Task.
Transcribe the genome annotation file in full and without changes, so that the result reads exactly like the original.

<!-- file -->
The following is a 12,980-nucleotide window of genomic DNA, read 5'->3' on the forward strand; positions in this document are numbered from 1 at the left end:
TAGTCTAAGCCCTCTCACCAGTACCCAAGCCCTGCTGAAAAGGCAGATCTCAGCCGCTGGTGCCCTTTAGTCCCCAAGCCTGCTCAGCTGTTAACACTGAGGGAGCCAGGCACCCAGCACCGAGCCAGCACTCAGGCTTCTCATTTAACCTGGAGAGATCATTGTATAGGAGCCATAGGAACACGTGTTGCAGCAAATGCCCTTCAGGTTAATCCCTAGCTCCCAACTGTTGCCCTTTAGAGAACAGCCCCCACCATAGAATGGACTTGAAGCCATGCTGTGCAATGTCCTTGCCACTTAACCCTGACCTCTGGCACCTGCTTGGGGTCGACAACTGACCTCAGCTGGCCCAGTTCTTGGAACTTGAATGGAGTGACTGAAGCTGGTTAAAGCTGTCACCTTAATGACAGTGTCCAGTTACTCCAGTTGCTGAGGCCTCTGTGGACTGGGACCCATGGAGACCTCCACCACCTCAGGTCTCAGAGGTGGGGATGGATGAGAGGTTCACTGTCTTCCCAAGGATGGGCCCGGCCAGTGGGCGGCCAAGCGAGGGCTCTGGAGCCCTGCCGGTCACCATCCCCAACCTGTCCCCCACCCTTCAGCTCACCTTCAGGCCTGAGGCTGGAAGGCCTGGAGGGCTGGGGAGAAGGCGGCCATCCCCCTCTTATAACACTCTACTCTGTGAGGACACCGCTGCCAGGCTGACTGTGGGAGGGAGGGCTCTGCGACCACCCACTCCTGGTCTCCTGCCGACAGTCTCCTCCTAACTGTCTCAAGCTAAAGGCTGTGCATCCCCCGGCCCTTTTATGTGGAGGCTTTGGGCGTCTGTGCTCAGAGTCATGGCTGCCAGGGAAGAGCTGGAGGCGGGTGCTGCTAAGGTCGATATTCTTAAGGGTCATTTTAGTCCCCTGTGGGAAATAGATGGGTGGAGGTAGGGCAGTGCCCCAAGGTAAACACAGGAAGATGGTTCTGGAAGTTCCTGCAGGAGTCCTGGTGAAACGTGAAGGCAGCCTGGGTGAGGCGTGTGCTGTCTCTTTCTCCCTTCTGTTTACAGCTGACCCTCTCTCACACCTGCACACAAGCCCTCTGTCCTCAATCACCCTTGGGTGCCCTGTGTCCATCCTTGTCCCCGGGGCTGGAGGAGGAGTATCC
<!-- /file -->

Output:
The following is a 12,980-nucleotide window of genomic DNA, read 5'->3' on the forward strand; positions in this document are numbered from 1 at the left end:
TAGTCTAAGCCCTCTCACCAGTACCCAAGCCCTGCTGAAAAGGCAGATCTCAGCCGCTGGTGCCCTTTAGTCCCCAAGCCTGCTCAGCTGTTAACACTGAGGGAGCCAGGCACCCAGCACCGAGCCAGCACTCAGGCTTCTCATTTAACCTGGAGAGATCATTGTATAGGAGCCATAGGAACACGTGTTGCAGCAAATGCCCTTCAGGTTAATCCCTAGCTCCCAACTGTTGCCCTTTAGAGAACAGCCCCCACCATAGAATGGACTTGAAGCCATGCTGTGCAATGTCCTTGCCACTTAACCCTGACCTCTGGCACCTGCTTGGGGTCGACAACTGACCTCAGCTGGCCCAGTTCTTGGAACTTGAATGGAGTGACTGAAGCTGGTTAAAGCTGTCACCTTAATGACAGTGTCCAGTTACTCCAGTTGCTGAGGCCTCTGTGGACTGGGACCCATGGAGACCTCCACCACCTCAGGTCTCAGAGGTGGGGATGGATGAGAGGTTCACTGTCTTCCCAAGGATGGGCCCGGCCAGTGGGCGGCCAAGCGAGGGCTCTGGAGCCCTGCCGGTCACCATCCCCAACCTGTCCCCCACCCTTCAGCTCACCTTCAGGCCTGAGGCTGGAAGGCCTGGAGGGCTGGGGAGAAGGCGGCCATCCCCCTCTTATAACACTCTACTCTGTGAGGACACCGCTGCCAGGCTGACTGTGGGAGGGAGGGCTCTGCGACCACCCACTCCTGGTCTCCTGCCGACAGTCTCCTCCTAACTGTCTCAAGCTAAAGGCTGTGCATCCCCCGGCCCTTTTATGTGGAGGCTTTGGGCGTCTGTGCTCAGAGTCATGGCTGCCAGGGAAGAGCTGGAGGCGGGTGCTGCTAAGGTCGATATTCTTAAGGGTCATTTTAGTCCCCTGTGGGAAATAGATGGGTGGAGGTAGGGCAGTGCCCCAAGGTAAACACAGGAAGATGGTTCTGGAAGTTCCTGCAGGAGTCCTGGTGAAACGTGAAGGCAGCCTGGGTGAGGCGTGTGCTGTCTCTTTCTCCCTTCTGTTTACAGCTGACCCTCTCTCACACCTGCACACAAGCCCTCTGTCCTCAATCACCCTTGGGTGCCCTGTGTCCATCCTTGTCCCCGGGGCTGGAGGAGGAGTATCC